Governor Markell signed House Bill 160 today to permit shellfish aquaculture in Delaware's Inland Bays, allowing the state to reap the economic benefits of a multimillion dollar industry while improving water quality in the bays.
House Speaker Pete Schwartzkopf sponsored the legislation following an extensive review of the impact of shellfish aquaculture on the state. Center for Inland Bays (CIB) led a 14-month effort by a diverse committee of experts and stakeholders to explore the potential of shellfish aquaculture and address the challenges of the project. Working together, they came to agreement on revisions to existing Delaware code and worked to draft proposals.
"Due to the hard work of Speaker Schwartzkopf, Center for Inland Bays and its partners, DNREC, and the Department of Agriculture, we are establishing shellfish aquaculture in a responsible and beneficial way that respects the other activities in our bays," said Markell at the Center for Inland Bays office on the Indian River Inlet where he was joined by members of CIB's team. "Supporting this industry represents another example of how we can enact policies that boost our economy and generate millions of dollars for our state, while also better protecting our environment."
H B 160, authorizes DNREC to direct and control the shellfish aquaculture activities within the Inland Bays and to set criteria for the approval of lease sites and applications for leasing. In 2011, the shellfish aquaculture industry on the East Coast was valued at $119 million, with ten percent annual growth.
As a conservative estimate, shellfish aquaculture in the Inland Bays could realize gross income of more than $2.5 million per year, with a total economic impact of more than $6 million by only using one percent of the total bottom area of the Inland Bays. The bill has a permanent cap on the total lease area at five percent of Rehoboth Bay, five percent of Indian River Bay and ten percent of Little Assawoman Bay. DNREC will be charged with ensuring aquaculture takes place in areas where it does not conflict with other activities, such as boating and recreation.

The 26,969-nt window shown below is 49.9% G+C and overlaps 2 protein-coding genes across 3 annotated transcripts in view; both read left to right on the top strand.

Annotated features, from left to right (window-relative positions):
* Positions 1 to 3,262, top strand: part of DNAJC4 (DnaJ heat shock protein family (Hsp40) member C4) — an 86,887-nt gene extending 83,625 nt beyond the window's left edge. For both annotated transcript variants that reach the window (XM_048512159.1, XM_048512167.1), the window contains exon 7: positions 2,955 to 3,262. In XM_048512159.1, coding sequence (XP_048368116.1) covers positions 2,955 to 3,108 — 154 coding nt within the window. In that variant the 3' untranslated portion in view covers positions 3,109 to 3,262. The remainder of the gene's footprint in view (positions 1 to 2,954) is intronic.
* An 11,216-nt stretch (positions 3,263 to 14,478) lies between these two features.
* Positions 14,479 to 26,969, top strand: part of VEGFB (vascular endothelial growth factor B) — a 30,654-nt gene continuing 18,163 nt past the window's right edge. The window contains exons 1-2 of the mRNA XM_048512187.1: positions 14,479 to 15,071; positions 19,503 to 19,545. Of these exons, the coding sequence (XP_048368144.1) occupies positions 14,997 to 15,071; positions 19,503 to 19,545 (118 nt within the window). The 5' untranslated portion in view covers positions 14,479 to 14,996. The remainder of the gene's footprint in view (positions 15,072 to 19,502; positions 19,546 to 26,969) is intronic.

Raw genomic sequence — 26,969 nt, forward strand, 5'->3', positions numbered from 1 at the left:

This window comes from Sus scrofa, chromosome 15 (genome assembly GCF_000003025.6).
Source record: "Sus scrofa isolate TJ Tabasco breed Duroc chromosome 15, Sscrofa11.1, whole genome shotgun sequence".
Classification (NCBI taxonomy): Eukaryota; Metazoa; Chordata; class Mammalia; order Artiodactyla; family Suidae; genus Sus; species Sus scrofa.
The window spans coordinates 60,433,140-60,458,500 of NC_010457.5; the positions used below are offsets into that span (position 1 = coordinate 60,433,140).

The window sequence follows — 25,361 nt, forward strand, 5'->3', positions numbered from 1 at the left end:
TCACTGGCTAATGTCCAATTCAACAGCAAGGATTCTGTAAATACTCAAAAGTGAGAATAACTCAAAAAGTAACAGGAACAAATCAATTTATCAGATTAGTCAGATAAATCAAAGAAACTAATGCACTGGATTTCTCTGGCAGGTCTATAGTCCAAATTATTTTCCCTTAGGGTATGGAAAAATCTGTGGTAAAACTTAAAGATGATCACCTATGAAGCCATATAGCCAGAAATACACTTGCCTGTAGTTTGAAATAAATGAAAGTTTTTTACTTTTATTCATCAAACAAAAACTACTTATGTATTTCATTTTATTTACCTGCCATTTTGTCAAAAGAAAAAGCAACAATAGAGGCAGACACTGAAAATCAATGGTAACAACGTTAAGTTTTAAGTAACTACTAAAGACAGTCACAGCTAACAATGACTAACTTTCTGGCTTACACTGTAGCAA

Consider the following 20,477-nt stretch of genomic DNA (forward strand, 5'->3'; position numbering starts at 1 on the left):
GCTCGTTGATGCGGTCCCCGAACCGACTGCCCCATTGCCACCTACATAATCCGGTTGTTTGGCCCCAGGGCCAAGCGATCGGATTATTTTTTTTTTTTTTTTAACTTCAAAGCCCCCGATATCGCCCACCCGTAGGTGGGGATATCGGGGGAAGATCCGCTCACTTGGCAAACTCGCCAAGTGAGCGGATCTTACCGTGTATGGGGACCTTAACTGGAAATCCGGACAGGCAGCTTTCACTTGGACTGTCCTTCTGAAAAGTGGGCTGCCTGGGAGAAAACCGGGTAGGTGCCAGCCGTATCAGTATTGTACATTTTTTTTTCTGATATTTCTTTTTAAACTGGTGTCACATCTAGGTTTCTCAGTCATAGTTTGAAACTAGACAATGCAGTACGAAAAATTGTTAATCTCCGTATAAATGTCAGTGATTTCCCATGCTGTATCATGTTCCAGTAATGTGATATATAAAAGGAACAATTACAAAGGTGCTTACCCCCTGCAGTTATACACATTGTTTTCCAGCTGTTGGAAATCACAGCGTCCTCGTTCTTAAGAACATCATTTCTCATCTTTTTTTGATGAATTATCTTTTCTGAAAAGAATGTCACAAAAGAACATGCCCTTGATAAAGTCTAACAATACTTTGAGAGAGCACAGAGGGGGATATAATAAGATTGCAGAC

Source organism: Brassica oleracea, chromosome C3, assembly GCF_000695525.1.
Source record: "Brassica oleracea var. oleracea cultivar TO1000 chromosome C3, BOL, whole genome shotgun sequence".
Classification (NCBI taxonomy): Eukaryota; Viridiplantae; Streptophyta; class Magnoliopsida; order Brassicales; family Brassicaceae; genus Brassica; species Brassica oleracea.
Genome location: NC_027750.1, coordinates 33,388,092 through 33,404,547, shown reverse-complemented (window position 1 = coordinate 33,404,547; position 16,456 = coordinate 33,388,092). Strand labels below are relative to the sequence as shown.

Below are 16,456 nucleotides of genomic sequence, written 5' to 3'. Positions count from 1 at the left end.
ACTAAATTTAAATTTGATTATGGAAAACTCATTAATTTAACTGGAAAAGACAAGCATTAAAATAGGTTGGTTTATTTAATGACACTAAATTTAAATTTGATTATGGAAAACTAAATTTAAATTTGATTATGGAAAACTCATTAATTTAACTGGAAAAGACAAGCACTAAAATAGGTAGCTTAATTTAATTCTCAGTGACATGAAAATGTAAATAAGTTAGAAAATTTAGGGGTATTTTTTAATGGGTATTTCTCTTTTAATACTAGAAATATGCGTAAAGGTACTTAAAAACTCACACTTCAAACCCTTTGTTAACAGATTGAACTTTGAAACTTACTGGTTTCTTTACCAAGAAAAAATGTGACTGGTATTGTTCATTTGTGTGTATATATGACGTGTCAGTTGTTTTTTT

Speaker Schwartzkopf, whose district includes Rehoboth Bay and abuts Indian River Bay, noted that oyster aquaculture would help greatly in filtering millions of gallons of water daily, removing excess nutrients from the bays.
"I have grown up around the Inland Bays, so I know how much of a treasured resource they are to our community and how big of a tourist attraction they are," said Rep. Schwartzkopf, D-Rehoboth Beach. "This is also a resource that can produce millions of dollars in unrealized potential. We have seen states up and down the East Coast benefit from shellfish aqua farming, and we have seen what works and what doesn't.
"That's the beauty of this venture -- we aren't moving into uncharted waters. It's quite the opposite. This will create jobs, produce a local product for our restaurants and clean our Inland Bays. It will create a new multi-million dollar industry in Sussex County. When was the last time that happened?"
According to CIB, nutrient pollution continues to be the number one problem for Delaware's Inland Bays. While aquaculture will not solve all the problems of the Bays, the nutrient removal capacity of shellfish could significantly improve water quality while generating revenue for the local economy.
Using just one percent of the total acreage of the Inland Bays for aquaculture could produce huge environmental dividends. Every day, an amount equivalent to nine to 22 percent of the total volume of water in the Bays would be filtered by the shellfish and over 2,300 pounds of nutrients could be removed from the Bays based on a 3-year harvest cycle.
"Delaware's Inland Bays are one of our most treasured resources and their restoration demands innovative solutions," said Delaware Department of Natural Resources and Environmental Control Secretary Collin O'Mara.
"Shellfish aquaculture is one such innovative approach, which will improve water quality and habitat of the Inland Bays, while at the same time create a new multi-million dollar industry of locally-grown food, bolstering oyster and clam production and producing new jobs and opportunities for entrepreneurs. It was a pleasure to work with the Center for the Inland Bays' Tiger team, Speaker Schwartzkopf and all of the legislators to pass legislation that will move the vision of a thriving shellfish aquaculture industry one step closer to reality in Delaware."
Members of CIB's Tiger team also included representatives Department of Natural Resources and Environmental Control (DNREC), Department of Agriculture, University of Delaware Sea Grant, Sussex County Economic Development, recreation interests, commercial clammers, shellfish aquaculture interests, the Delaware Shellfish Advisory Council, and the University of Maryland Extension Service.
"The Center is very pleased to have coordinated the work of the committee that laid the scientific and educational groundwork for this bill," said CIB Executive Director Chris Bason. "Convening stakeholders to work together is central to our mission. I am grateful for all of the community participation and I think the bill truly reflects the hard work and careful deliberations of everyone on the team."